Standing, bring your attention down to the feet.  Imagine pushing the floor away with your feet and really connect with the sensation.  Take your time.  Then imagine that there are roots growing out of the soles of your feet and into the earth.  Imagine these roots growing deeper.  Then imagine strong energy from the earth travelling up through those roots, into your feet, legs and right through your whole body.  Feel the strength of this energy being absorbed into every cell and atom of your body.  Breathe deeply taking a few moments to feel yourself standing tall, feeling strong, calm and centered.

Break the Worry Habit!

We all know that worry is an extremely self-destructive and energy draining habit. It is about being preoccupied with negative possibilities.  The more you do it the bigger the worries become

Useful Strategies

ü  Confront your fears – by facing whatever it is, you may find you know what to do.  Ask yourself questions such as, “What could help this situation?  What advice would I give to someone else with this issue? etc.

ü  Talk it over – with a trusted friend or seek professional help.  Be solution focused and be aware of your tendency to recycle problems.

ü  Write it down – it is very helpful to put our worries on paper.  This takes them from the nebulous mental area into the physical, where they can be evaluated more clearly.  It is also a good idea to write down reasons why something might not happen.

ü  Visualise – ask yourself the empowering question – “Who would I be without this worry?”  Then take time to visualise yourself as a strong, capable person who can handle anything.

ü  Take action – sometimes it is easier to dwell on a fear than do something about it but nothing empowers us more than taking action, even tiny ones.

ü  Take exercise – it lifts mood due to increased production of brain chemicals such as endorphins, serotonin and dopamine which all help us to gain valuable perspective.

ü  Relaxation – use any of the techniques described above.

ü  Set aside a worry time – imagine placing your worries in a box and setting aside a “worry time” each day when you will take them out.  Take the phrase “I’ll worry about that later” literally.

ü  Stay in the present – worries are all about fear of the future or regrets about the past.  Notice how worries have nothing to do with what is in front of you right now.  Bring yourself into this moment by connecting with your breath.  Describe your physical environment to yourself i.e. there is a red file on my desk, a half-finished cup of coffee, etc. This is what is real here and now. Everything else is a thought. Can you allow yourself to trust that you do not have to cope with the future or past now, because they are simply mental concepts, but all the recourses to cope perfectly will be there when you need them, not before, not after?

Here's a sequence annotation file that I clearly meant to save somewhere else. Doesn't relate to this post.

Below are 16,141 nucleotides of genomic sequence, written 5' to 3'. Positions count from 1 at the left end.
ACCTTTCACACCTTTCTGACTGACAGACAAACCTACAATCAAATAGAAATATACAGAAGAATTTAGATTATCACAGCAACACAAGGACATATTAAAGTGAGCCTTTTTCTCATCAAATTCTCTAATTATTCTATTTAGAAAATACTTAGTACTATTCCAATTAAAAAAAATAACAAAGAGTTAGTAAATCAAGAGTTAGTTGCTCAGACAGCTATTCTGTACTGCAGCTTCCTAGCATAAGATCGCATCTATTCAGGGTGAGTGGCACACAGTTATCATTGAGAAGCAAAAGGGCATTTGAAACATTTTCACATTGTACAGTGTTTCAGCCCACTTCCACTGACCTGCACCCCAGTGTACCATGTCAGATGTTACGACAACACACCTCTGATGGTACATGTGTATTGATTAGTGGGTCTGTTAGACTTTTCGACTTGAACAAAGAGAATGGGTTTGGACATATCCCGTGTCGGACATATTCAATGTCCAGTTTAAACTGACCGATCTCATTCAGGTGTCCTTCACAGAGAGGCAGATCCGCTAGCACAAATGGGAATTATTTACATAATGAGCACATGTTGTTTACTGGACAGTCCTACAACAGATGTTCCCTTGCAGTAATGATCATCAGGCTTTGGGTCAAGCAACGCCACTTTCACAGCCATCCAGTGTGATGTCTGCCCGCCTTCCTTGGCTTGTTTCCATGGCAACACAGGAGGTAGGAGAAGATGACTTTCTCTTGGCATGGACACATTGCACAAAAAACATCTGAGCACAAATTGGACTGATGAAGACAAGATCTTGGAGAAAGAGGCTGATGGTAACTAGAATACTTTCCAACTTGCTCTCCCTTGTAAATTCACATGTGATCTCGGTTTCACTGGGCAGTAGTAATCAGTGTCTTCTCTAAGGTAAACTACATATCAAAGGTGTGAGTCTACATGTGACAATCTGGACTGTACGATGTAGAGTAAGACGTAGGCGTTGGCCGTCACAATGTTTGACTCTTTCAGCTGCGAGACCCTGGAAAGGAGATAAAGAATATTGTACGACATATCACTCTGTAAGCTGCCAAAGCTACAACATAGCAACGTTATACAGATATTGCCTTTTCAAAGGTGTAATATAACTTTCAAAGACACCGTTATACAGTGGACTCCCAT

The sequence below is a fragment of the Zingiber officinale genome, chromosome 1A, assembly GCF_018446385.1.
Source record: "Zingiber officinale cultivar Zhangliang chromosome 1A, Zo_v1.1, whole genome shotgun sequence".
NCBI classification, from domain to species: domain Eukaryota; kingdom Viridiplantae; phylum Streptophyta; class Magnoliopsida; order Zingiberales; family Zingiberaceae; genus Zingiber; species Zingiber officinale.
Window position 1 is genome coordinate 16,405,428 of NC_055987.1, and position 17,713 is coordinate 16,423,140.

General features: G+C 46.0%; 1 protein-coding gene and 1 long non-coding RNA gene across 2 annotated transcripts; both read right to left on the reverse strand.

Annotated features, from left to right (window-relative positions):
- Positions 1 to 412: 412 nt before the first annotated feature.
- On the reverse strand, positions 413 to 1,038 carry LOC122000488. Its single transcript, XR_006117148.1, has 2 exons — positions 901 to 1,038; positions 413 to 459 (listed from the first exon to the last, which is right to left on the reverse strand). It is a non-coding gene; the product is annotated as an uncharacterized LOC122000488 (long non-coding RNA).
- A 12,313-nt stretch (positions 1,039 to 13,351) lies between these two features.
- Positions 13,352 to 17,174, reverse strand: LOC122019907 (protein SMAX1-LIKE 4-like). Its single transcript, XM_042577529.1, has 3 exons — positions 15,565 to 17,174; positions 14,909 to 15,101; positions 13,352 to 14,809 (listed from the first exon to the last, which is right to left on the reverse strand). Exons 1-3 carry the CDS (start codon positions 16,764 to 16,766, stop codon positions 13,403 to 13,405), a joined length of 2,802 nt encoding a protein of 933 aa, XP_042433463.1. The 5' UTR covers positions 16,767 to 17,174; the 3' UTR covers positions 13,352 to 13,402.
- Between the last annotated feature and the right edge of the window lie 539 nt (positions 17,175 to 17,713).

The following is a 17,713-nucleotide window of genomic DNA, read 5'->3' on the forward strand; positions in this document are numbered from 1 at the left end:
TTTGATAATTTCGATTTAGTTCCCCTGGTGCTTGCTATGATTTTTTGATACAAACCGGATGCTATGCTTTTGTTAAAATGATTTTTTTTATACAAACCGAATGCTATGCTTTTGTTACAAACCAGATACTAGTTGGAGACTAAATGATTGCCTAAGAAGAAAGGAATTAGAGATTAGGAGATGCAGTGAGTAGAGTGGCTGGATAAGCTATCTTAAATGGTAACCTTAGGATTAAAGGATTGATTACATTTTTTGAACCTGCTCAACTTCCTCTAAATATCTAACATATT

Life-enhancing Attitudes


Whatever is happening in our lives if we resist it we simply create more stress and suffering for ourselves.  Acceptance does not mean that we don’t want it to change.  Actually the very act of acceptance is the precursor to change.  So for example, if you’re feeling anxious say to yourself “Even though there are feelings of anxiety in me right now, I deeply and completely accept myself and this anxiety”.  Whatever you’re feeling or whatever is happening in your life, the simple act of acceptance will improve the situation


If we continually focus on what is wrong or missing in our lives we make ourselves miserable.  What we focus on grows.  Instead, why not cultivate the habit of appreciating all the good things we already have?

Start making lists of all the things you are grateful for in your life and keep adding to it.  Think how happy you would be if you lost something important and then got it all back again!

Appreciate yourselfInstead of criticising yourself for all your perceived shortcomings, take time to acknowledge all that’s good about you and perhaps extend the appreciation to others as well!


The relationship we have with ourselves is what determines how we view the world and others.  Having a critical and harsh attitude to ourselves is detrimental to personal growth and happiness.  Instead cultivate an attitude of acceptance and compassion to yourself – “warts” and all.  Do not reject yourself for your perceived faults and failing – we all have them!  Instead view them with understanding.

When we can accept ourselves just as we are, something wonderful happens.  We drop our judgements.  We can become a true friend to ourselves and others.  Life becomes immeasurably easier!